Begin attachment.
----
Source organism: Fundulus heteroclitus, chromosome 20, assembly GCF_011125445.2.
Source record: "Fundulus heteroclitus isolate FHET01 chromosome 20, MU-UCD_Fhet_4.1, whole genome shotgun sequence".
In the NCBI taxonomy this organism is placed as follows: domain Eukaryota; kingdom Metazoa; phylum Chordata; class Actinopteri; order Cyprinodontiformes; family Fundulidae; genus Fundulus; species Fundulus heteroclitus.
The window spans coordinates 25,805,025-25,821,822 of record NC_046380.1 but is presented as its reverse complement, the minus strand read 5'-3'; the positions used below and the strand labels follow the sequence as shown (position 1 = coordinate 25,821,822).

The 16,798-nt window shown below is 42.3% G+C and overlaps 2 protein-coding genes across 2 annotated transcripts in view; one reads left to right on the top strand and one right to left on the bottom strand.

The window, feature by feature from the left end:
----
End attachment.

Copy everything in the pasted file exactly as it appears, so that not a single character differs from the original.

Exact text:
Source organism: Fundulus heteroclitus, chromosome 20, assembly GCF_011125445.2.
Source record: "Fundulus heteroclitus isolate FHET01 chromosome 20, MU-UCD_Fhet_4.1, whole genome shotgun sequence".
In the NCBI taxonomy this organism is placed as follows: domain Eukaryota; kingdom Metazoa; phylum Chordata; class Actinopteri; order Cyprinodontiformes; family Fundulidae; genus Fundulus; species Fundulus heteroclitus.
The window spans coordinates 25,805,025-25,821,822 of record NC_046380.1 but is presented as its reverse complement, the minus strand read 5'-3'; the positions used below and the strand labels follow the sequence as shown (position 1 = coordinate 25,821,822).

The 16,798-nt window shown below is 42.3% G+C and overlaps 2 protein-coding genes across 2 annotated transcripts in view; one reads left to right on the top strand and one right to left on the bottom strand.

The window, feature by feature from the left end: